How the Northern Salted Roads Rust-Out Cars

In the North, salted roads are a way of life. The winters are harsh and it’s one of the easiest ways to keep the roads ice-free. While salt may lead to ice-free roads, one thing that is rare is a rust-free car after that car has endured a few winters. The salty brine that is present on almost every road will splash the underside of a car and start eating away from the bottom up.

I was at Walmart in my hometown of Marshfield, Wisconsin, and I didn’t have to look far to see the damage caused by salt. I took the following two pictures standing in about the same spot in the parking lot.

Salt will eat away wheel wells.

It will eat away pretty much any part that it comes in contact with.

It will even eat away at the electrical components of a car. I had to replace a license plate light due to corrosion caused by salt.

The corrosion was so bad that simple cleaning of the terminals wasn’t good enough. When I tried that, the terminal crumbled.

My 2007 Focus was mechanically sound when it hit 250,000 miles (400,000 km). I mean it still had the original clutch in it, didn’t burn a drop of oil, and the first time it left me stranded was at 247,000 miles (398,000km) when the original alternator went out.

The underside was another story.

It was ultimately corrosion that did the 2007 Focus in. At around 261,000 miles (420,000 km), the thermostat went bad. Honestly, it’s great it lasted that long and a thermostat is a relatively cheap part to replace. In the case of the 2007 Focus, it was a pain to get to, but I was able to get to it.

When you’re working with cars with a lot of corrosion, it’s important to spray the heck out of bolts and let them soak in penetrating oil like PB Blaster. I did this and let it soak a while. I then started taking the bolt off and, SNAP! The bolt broke. This is a nightmare of any person working on a Northern car.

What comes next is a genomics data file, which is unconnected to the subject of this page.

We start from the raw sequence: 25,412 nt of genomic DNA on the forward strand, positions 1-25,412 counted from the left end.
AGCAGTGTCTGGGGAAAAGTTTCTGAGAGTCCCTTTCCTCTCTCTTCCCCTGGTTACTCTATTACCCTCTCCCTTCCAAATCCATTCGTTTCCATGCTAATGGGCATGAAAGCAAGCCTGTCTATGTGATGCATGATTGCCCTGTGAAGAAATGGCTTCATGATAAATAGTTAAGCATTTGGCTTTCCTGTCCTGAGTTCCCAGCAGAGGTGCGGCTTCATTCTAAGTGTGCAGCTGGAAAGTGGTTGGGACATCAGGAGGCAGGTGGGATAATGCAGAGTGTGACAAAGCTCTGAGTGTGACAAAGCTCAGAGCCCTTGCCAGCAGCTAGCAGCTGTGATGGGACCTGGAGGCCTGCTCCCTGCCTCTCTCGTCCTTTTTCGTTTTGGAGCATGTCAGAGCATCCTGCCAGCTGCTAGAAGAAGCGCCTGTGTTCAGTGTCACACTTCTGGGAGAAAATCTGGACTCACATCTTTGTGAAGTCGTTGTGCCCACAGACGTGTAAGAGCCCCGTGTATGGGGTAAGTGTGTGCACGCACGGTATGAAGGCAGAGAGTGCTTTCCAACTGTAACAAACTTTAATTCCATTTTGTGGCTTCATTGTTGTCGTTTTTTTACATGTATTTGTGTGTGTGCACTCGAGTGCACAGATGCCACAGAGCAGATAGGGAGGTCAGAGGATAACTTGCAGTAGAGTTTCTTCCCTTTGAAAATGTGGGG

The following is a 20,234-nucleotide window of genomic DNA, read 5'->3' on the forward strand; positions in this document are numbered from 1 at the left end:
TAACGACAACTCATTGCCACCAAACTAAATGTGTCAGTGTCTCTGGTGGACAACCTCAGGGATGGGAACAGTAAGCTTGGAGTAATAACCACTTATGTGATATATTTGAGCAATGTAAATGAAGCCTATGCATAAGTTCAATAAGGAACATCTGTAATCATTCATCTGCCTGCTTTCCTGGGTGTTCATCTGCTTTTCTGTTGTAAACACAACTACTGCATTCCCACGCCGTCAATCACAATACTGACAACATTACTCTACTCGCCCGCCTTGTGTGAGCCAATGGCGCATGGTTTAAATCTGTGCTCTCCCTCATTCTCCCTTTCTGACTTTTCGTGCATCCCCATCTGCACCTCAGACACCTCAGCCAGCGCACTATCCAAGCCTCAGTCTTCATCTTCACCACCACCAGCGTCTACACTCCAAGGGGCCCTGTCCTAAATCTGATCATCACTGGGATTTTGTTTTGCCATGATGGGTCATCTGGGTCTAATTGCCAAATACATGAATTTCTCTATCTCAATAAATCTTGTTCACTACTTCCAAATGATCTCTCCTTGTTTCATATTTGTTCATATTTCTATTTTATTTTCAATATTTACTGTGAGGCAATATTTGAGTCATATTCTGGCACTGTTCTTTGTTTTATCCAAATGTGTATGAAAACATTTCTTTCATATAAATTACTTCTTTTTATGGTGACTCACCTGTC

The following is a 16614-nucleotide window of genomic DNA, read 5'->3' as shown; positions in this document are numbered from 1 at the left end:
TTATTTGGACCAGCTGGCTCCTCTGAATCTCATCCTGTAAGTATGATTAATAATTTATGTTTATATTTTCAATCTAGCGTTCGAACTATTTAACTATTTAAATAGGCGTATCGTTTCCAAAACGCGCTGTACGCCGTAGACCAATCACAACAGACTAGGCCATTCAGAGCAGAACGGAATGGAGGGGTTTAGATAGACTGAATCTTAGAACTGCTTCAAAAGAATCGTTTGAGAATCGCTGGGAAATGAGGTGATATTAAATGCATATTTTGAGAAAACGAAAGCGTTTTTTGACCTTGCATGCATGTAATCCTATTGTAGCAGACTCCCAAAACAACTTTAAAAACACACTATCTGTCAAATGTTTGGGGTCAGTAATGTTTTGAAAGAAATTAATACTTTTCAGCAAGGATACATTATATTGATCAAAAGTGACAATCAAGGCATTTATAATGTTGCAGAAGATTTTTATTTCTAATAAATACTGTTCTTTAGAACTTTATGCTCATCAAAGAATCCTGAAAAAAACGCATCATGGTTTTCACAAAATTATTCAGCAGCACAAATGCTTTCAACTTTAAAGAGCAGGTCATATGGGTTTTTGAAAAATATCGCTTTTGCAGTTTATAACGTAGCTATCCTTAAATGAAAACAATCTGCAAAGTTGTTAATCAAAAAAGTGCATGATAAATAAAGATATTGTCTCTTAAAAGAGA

It got to the point where my tools and expertise were surpassed by what I needed to do to drill out the remaining stuck threads of the bolt. There was a lot of other stuff that was pretty worn out. For example, I had to use a screwdriver to turn the heat either fully on or fully off and it only worked on vent. I decided that it was time to say goodbye. It technically was a mechanical failure of the thermostat that caused this series of events, but ultimately if the bolt didn’t snap due to corrosion, I probably would have been able to keep the car running a bit longer.

I know for my Northern readers, I’m preaching to the choir. This is just a way of life. To my Southern readers, this may be something completely new to you. In some ways maybe this will create a buyer beware if you see a used car originally from the North for sale in the South. On the flip side, to my Northern readers, if you want a rust-free used car, come visit down South.

One of the things I do like about living in Texas right now is knowing my 2017 Focus has barely seen any salt. There’s only been a couple of short trips up north in the winter. I made sure to get a car wash right away to get rid of the salt. Maybe with my 2017 Focus, it’ll actually wear out before it rots out.

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